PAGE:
The Renaissance Faire—a 50 year-long party, communal ritual, political challenge and cultural wellspring—receives its first sustained historical attention with Well Met. Beginning with the chaotic communal moment of its founding and early development in the 1960s through its incorporation as a major “family friendly” leisure site in the 2000s, Well Met tells the story of the thinkers, artists, clowns, mimes, and others performers who make the Faire.
Well Met approaches the Faire from the perspective of labor, education, aesthetics, business, the opposition it faced, and the key figures involved. Drawing upon vibrant interview material and deep archival research, Rachel Lee Rubin reveals the way the faires established themselves as a pioneering and highly visible counter cultural referendum on how we live now—our family and sexual arrangements, our relationship to consumer goods, and our corporate entertainments.
In order to understand the meaning of the faire to its devoted participants,both workers and visitors, Rubin has compiled a dazzling array of testimony, from extensive conversations with Faire founder Phyllis Patterson to interviews regarding the contemporary scene with performers, crafters, booth workers and “playtrons.” Well Met pays equal attention what came out of the faire—the transforming gifts bestowed by the faire’s innovations and experiments upon the broader American culture: the underground press of the 1960s and 1970s, experimentation with “ethnic” musical instruments and styles in popular music, the craft revival, and various forms of immersive theater are all connected back to their roots in the faire. Original, intrepid, and richly illustrated, Well Met puts the Renaissance Faire back at the historical center of the American counterculture.
Introduction: Faire Grounds
1 “Welcome to the Sixties!”
2 Artisans of the Realm: Crafters at the Faire
3 “Shakespeare, He’s in the Alley”:
Performing at the Faire
4 “A Place to Be Out”: Playing at the Faire
5 “Every Day Is Gay Day Here”: Hating the Faire
6 Hard Day’s Knight: Faire Fiction
"Fascinating [and] forthcoming."-San Francisco Bay Guardian
"Fascinating account of the evolution of a US institution."-Choice
"A must read for anyone interested in a nonstereotypical view of the faire, its adherents, and why it retains its appeal decades after its inception."-Library Journal
"Rubin's book is a trailblazer."-Colorado Springs Independent
"[C]areful, informative, and thought-provoking . . . Well Met is packed with welcome detours into fascinating historical byways."-Slate
“[T]he depth of her research, particularly from a historical perspective, is impressive, and the work will be a valuable resource for anyone doing research on Renaissance faires. Non-scholar fans of Renaissance faires will probably find it interesting as well, and appreciate finding a scholarly work that is not overly critical.” -Journal of Folklore Research
"Rubin effectively probes how the [Renaissance] fairs exemplify familiar aspects of the American counterculture. She also seeks to illuminate how they are important not only as a forgotten aspect of a completed history but also as vibrant contemporary affairs . . . . They are, for Rubin, spaces of continued counter-cultural activity that, through constant renegotiations of the past, invoke visions of future potential renaissances for a United States stuck in the dark ages."-Michael J. Kramer,Journal of American History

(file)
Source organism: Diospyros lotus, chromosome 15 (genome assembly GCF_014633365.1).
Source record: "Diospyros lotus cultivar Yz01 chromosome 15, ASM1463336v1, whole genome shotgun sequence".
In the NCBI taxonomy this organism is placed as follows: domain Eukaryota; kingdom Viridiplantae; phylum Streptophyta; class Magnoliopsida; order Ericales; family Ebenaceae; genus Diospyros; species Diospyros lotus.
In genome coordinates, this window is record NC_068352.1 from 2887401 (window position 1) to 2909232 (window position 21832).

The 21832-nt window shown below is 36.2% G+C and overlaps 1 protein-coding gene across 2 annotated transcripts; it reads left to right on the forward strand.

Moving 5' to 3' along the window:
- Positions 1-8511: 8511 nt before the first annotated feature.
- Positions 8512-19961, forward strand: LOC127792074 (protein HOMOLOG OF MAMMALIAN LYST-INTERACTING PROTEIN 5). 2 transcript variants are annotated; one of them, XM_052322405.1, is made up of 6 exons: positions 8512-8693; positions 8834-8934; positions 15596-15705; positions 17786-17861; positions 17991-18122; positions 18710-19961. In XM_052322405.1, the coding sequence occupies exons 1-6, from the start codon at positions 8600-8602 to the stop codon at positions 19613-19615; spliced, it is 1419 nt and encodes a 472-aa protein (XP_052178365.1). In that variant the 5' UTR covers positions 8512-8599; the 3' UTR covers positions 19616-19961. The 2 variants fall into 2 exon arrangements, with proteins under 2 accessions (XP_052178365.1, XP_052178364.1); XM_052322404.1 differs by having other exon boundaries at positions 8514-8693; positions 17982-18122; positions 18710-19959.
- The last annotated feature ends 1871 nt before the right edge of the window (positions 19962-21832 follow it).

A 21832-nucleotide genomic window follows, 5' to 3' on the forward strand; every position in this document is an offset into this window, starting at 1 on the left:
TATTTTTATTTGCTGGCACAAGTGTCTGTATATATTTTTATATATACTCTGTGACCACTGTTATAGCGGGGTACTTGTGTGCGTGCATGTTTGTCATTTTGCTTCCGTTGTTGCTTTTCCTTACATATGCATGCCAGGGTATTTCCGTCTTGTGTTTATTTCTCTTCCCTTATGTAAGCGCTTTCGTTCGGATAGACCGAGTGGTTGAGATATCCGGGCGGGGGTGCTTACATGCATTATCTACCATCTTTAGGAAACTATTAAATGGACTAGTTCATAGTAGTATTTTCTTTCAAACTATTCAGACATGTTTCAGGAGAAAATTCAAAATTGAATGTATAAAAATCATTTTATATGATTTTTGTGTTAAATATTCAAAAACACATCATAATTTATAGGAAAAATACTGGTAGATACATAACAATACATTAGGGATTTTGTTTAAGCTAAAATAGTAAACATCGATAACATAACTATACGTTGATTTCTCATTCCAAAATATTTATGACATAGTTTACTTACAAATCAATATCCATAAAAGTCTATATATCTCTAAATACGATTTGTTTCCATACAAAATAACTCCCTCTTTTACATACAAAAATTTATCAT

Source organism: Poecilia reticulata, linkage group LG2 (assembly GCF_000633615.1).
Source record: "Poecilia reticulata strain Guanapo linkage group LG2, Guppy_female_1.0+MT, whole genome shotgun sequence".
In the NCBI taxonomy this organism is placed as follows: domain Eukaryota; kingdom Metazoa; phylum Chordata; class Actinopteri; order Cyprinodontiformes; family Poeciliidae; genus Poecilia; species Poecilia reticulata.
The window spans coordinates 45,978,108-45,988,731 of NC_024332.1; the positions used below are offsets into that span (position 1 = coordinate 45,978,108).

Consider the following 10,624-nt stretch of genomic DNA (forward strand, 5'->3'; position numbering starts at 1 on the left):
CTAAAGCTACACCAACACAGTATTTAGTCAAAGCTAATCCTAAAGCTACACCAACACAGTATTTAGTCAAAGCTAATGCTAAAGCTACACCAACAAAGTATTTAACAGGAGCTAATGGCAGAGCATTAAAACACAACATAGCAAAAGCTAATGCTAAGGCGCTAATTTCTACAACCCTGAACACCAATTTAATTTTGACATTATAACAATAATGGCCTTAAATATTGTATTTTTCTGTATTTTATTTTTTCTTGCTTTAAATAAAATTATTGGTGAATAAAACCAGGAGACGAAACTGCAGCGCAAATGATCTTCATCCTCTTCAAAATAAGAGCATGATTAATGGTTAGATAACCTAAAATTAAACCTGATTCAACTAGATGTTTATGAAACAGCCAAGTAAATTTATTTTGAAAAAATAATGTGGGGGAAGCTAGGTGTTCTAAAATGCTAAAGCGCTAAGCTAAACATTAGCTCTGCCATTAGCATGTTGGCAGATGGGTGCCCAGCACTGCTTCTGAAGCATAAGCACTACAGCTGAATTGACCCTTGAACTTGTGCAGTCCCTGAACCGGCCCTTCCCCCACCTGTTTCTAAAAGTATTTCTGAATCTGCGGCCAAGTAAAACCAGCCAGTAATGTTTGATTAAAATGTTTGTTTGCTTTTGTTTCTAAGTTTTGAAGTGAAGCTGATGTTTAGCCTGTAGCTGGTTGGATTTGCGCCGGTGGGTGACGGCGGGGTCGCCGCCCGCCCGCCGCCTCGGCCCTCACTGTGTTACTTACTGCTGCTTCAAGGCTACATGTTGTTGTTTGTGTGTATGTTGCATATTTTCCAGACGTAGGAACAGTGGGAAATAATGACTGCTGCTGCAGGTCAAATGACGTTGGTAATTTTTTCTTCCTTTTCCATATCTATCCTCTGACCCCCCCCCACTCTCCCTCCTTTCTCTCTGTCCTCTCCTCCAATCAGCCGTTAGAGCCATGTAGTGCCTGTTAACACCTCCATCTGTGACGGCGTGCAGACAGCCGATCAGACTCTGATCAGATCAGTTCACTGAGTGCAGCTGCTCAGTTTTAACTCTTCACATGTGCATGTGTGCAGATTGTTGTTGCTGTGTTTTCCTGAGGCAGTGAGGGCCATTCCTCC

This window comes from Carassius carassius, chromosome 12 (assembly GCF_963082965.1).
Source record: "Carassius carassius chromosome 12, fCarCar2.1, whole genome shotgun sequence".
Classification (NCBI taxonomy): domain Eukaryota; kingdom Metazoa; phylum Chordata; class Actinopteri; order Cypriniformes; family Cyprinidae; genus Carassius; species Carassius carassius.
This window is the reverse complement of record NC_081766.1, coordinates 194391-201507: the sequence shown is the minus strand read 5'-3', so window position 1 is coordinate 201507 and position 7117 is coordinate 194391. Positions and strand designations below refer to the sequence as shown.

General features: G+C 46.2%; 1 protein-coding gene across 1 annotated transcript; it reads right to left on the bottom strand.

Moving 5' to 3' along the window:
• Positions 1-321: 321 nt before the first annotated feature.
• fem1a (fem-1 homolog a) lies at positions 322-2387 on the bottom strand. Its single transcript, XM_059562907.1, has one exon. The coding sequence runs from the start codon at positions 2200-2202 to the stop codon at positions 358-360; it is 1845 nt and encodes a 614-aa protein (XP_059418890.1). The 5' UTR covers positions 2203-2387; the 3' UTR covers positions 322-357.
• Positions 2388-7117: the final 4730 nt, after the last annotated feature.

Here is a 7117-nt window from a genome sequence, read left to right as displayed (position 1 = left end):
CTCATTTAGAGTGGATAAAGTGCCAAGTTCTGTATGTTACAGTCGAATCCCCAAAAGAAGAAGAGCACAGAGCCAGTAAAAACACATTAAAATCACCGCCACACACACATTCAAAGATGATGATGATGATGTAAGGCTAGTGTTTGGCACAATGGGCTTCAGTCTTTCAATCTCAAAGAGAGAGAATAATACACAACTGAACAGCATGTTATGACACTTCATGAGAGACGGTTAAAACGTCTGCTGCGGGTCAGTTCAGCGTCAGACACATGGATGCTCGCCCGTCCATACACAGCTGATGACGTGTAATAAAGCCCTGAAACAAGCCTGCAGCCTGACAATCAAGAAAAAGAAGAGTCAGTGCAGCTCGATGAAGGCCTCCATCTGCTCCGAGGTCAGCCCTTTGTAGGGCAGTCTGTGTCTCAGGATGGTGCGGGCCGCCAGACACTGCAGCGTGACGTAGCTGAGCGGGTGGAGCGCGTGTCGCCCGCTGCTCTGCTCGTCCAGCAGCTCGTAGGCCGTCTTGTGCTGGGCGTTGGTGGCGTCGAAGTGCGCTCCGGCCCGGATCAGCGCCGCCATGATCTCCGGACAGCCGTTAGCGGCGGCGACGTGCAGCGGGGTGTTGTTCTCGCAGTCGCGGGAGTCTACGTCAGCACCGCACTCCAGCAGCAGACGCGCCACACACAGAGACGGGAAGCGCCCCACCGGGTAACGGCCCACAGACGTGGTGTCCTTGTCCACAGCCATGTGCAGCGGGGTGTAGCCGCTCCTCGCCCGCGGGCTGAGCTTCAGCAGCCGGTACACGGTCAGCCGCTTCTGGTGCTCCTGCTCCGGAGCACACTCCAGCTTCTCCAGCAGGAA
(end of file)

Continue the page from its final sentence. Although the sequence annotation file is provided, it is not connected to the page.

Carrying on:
“In its first decade, the Renaissance Faire unleashed a multi-colored sub-culture in direct revolt against the monochrome of postwar America. It was a home-grown explosion of fancy dress, Shakespearian improv, hand-made objects both useful and ornamental, and music ancient and obscure, much of it heard for the first time in the dusty lanes of the Faire. Rachel Rubin deftly reveals the impact the Faire has had on style, craft, performance, and pop culture over the past fifty years in a one-of-a-kind study that begins in the left-wing lanes of Laurel Canyon, continues through backstage conflicts and couplings, and concludes with the corporatized, commercialized Festivals and geeky Ren-fandom of today. Well Met is a must-read to revel in the true roots of ‘Sixties’ culture. I know. I was there.”-David Ossman,member of the Firesign Theatre
"Rubin wins over readers . . . she argues compellingly."-H-Net Reviews
“Academic but pleasingly readable.”-Ander Monson,LA Review of Books
"The strength of Rachel Lee Rubin's book is that she understands and celebrates this–the point of Renaissance fairs is that a lot of people find pleasure in them."-Durrants
“Anti-modernism remains one of modernity's most significant and lasting inventions, and in Rachel Rubin's Well Met the theme finally gets its due. In the odd but telling subculture of the Renaissance Faire, Rubin finds anti-modernism intertwined with some of the most important strands of twentieth-century American culture—waning traces of vaudeville, the rise of the counterculture, shifting gender arrangements and sexual practices, a hunger for usable pasts, a rising politics of theatricality, and the culture's impressive penchant for commercialized anti-commercialism. Rubin writes with deep insight and terrific humor; and as intelligent as the book is, it also embodies a joyful appreciation for the quirky inventiveness of its protagonists. I can't wait for the movie!”-Matthew Frye Jacobson,Yale University